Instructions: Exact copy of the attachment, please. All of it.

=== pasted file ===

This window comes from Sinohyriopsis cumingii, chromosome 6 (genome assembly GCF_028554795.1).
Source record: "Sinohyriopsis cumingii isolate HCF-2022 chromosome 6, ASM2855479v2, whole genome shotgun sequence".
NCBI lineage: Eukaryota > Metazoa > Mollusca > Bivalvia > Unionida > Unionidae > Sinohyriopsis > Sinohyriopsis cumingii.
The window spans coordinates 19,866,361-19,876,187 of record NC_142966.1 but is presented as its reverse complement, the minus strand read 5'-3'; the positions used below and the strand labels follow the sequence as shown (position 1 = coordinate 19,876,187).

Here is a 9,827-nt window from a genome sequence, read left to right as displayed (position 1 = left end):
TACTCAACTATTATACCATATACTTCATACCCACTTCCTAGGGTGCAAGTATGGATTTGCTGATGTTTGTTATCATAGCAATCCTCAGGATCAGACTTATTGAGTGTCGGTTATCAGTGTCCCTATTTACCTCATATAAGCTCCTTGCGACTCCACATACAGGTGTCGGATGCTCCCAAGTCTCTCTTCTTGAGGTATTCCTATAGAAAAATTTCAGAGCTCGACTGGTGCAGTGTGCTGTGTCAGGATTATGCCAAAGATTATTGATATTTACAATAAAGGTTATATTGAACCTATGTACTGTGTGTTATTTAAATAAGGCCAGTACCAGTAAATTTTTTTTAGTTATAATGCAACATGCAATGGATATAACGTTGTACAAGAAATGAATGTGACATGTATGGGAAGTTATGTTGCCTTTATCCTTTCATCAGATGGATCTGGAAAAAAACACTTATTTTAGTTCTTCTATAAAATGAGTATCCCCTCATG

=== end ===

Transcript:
This window comes from Sinohyriopsis cumingii, chromosome 6 (genome assembly GCF_028554795.1).
Source record: "Sinohyriopsis cumingii isolate HCF-2022 chromosome 6, ASM2855479v2, whole genome shotgun sequence".
NCBI lineage: Eukaryota > Metazoa > Mollusca > Bivalvia > Unionida > Unionidae > Sinohyriopsis > Sinohyriopsis cumingii.
The window spans coordinates 19,866,361-19,876,187 of record NC_142966.1 but is presented as its reverse complement, the minus strand read 5'-3'; the positions used below and the strand labels follow the sequence as shown (position 1 = coordinate 19,876,187).

Here is a 9,827-nt window from a genome sequence, read left to right as displayed (position 1 = left end):
TACTCAACTATTATACCATATACTTCATACCCACTTCCTAGGGTGCAAGTATGGATTTGCTGATGTTTGTTATCATAGCAATCCTCAGGATCAGACTTATTGAGTGTCGGTTATCAGTGTCCCTATTTACCTCATATAAGCTCCTTGCGACTCCACATACAGGTGTCGGATGCTCCCAAGTCTCTCTTCTTGAGGTATTCCTATAGAAAAATTTCAGAGCTCGACTGGTGCAGTGTGCTGTGTCAGGATTATGCCAAAGATTATTGATATTTACAATAAAGGTTATATTGAACCTATGTACTGTGTGTTATTTAAATAAGGCCAGTACCAGTAAATTTTTTTTAGTTATAATGCAACATGCAATGGATATAACGTTGTACAAGAAATGAATGTGACATGTATGGGAAGTTATGTTGCCTTTATCCTTTCATCAGATGGATCTGGAAAAAAACACTTATTTTAGTTCTTCTATAAAATGAGTATCCCCTCATG